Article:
City of Adelaide Lord Mayor calls for national incentives on electric vehicles
City of Adelaide Lord Mayor Martin Haese has today called on the Federal Government to develop a national policy and incentives to encourage the importation and sale of electric vehicles in Australia.
In a motion put forward at the Australian Local Government Association General Assembly held in Canberra today, the Lord Mayor also requested the establishment of a Federal Interstate Registration Scheme for electric vehicles to encourage a national approach to rules and regulations that govern the use of electric vehicles, as well as consistent vehicle charging infrastructure across the nation.
The Lord Mayor said that this approach would help increase the number of new generation all-electric vehicles on our roads.
“With a desire to be the world’s first carbon neutral city, Adelaide is taking a lead role in addressing climate change by looking at ways to reduce carbon emissions and toxic fumes from the exhaust of combustion motor vehicles.
“Some 40 per cent of carbon emissions in the city are related to vehicles and a move toward the electric and hybrid vehicles will help to reduce this and achieve the carbon neutral goal.
“A nationally consistent approach to registering and collecting information on electric and hybrid vehicles may reduce the level of red tape associated with the sale of these vehicles. Other national incentives could also be considered in relation to importation and other levers the Federal government has at its disposal.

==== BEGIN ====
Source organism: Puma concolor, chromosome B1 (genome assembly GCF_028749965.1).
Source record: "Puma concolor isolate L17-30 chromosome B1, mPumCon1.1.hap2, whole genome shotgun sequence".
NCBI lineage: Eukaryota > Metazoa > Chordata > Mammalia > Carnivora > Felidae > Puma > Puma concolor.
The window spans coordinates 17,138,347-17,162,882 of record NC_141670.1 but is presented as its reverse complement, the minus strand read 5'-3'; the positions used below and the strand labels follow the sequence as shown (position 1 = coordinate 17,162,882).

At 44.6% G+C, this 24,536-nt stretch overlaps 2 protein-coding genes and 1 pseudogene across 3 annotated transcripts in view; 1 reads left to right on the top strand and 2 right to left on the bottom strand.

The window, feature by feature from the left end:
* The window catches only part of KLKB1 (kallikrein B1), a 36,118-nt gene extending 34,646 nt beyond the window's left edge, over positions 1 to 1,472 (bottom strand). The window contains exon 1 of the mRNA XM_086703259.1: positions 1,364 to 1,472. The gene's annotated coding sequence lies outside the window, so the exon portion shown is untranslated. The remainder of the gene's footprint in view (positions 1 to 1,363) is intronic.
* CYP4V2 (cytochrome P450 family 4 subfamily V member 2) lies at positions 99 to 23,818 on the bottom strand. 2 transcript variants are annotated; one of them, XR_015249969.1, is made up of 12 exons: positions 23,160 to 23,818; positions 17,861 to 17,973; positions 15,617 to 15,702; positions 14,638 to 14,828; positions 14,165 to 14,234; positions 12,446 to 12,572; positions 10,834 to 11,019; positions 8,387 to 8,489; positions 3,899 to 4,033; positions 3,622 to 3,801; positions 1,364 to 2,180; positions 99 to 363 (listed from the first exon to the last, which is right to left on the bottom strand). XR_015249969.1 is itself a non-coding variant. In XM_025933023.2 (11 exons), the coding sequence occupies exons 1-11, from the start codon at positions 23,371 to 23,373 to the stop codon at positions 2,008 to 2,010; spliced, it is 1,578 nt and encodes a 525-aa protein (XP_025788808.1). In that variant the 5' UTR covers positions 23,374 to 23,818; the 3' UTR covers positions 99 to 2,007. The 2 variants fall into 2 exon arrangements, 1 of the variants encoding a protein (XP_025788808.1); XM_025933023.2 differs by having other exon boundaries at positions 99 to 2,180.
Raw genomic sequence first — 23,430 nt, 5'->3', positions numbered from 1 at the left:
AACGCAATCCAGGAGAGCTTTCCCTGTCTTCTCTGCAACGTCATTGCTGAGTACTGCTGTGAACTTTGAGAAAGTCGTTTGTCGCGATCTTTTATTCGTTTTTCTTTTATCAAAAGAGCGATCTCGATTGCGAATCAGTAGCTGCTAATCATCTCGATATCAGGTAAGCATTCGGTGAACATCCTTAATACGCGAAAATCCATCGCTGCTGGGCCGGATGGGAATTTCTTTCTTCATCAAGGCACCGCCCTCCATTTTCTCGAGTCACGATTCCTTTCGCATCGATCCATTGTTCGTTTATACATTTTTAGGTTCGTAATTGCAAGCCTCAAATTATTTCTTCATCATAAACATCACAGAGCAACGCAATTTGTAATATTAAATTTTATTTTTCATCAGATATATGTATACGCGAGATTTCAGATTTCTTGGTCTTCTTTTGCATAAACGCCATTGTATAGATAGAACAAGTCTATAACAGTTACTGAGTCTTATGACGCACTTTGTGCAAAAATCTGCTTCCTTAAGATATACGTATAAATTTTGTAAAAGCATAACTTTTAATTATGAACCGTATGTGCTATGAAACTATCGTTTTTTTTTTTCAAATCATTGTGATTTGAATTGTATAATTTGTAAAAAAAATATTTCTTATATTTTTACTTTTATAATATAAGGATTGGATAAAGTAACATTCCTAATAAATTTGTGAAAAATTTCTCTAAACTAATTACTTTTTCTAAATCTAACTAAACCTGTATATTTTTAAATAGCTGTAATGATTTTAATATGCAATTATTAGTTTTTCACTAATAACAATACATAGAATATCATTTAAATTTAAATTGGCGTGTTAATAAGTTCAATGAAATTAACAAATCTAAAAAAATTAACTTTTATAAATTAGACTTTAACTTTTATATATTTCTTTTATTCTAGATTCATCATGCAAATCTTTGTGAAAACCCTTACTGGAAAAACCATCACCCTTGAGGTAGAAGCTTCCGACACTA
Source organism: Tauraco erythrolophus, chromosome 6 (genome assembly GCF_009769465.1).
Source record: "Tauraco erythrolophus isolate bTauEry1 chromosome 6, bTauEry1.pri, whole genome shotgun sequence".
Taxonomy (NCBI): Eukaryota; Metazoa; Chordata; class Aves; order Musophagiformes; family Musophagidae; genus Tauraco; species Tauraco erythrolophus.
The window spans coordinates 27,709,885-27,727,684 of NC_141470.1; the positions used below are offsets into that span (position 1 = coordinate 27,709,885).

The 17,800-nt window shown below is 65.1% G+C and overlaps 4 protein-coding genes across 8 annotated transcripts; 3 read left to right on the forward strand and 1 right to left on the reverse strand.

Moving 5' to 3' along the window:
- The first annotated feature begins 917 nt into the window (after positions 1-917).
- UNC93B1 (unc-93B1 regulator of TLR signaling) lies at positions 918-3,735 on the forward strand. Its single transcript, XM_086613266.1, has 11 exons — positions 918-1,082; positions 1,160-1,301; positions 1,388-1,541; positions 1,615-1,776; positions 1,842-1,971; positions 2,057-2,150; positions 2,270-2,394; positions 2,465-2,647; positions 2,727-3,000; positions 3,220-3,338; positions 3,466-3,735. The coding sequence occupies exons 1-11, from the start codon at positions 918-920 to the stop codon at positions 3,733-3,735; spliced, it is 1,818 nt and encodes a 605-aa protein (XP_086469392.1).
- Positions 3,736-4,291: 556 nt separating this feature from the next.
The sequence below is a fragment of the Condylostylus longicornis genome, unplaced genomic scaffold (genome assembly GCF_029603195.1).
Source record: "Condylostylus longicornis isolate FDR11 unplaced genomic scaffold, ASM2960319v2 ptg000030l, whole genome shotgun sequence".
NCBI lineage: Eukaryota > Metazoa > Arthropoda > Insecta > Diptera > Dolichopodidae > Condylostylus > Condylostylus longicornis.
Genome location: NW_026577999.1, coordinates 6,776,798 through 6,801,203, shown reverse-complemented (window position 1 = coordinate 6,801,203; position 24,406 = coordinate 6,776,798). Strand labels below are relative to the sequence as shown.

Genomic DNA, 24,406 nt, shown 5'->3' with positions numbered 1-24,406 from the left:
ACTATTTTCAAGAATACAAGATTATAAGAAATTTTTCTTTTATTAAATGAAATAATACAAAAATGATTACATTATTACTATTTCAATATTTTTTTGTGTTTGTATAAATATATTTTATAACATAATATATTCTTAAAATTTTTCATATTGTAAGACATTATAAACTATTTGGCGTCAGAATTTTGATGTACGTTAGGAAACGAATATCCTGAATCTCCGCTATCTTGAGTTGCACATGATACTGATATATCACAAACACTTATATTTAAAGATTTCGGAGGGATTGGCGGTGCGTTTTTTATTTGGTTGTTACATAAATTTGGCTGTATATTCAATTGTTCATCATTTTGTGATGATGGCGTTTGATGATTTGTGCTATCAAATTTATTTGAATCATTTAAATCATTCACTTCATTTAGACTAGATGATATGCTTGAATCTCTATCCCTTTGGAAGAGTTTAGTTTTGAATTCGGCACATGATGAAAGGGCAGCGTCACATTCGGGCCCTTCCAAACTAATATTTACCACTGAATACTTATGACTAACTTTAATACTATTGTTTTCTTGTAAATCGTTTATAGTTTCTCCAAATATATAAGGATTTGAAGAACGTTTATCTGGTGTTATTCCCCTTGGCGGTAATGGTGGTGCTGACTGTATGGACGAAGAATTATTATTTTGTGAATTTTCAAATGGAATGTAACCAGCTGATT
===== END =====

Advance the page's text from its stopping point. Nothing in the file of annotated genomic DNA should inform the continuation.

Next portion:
“Action by the Federal Government in conjunction with the States and Territories could have a profound positive impact on increasing the level of electric and hybrid vehicles sales.”
According to the Motor Vehicle Census Australia, there were 18.4 million registered motor vehicles in Australia as at 31 January 2016. This Census recorded only 3,487 electric vehicles. Despite this, according to the Australian Bureau of Statistics, it is clear that the number of such vehicles is increasing.
Cumulative global sales of plug-in electric passenger cars and light utility vehicles reached two million in December 2016, of which 38 per cent were sold globally in 2016.
From available data per capita, Australia is not taking up electric and hybrid vehicles at the same rate as some other countries. In Norway 1 in 100 registered vehicles are electric plug in. Of the 1.2 million vehicles sold in Australia last year, only one fifth of one percent of these was electric.
The Lord Mayor hopes that the Australian Local Government Association will encourage the Federal Government to turn Australian into a leader in the sale of electric vehicles, consider exempting electric vehicles from the luxury car tax and GST, consider tightening vehicle emission regulations, and consider direct incentives and subsidies.
“Only ten years ago few would have thought that rooftop solar PV would be as popular as it is today,” said Martin.
“The success of solar PV in South Australia is a result of Federal Government incentives provided to stimulate demand. Solar PV is now mainstream.
“Federal Government market stimulus is required to drive greater demand for electric vehicles in Australia. Greater sales volumes will drive prices downward, reduce emissions and reduce motoring costs for commuters.”
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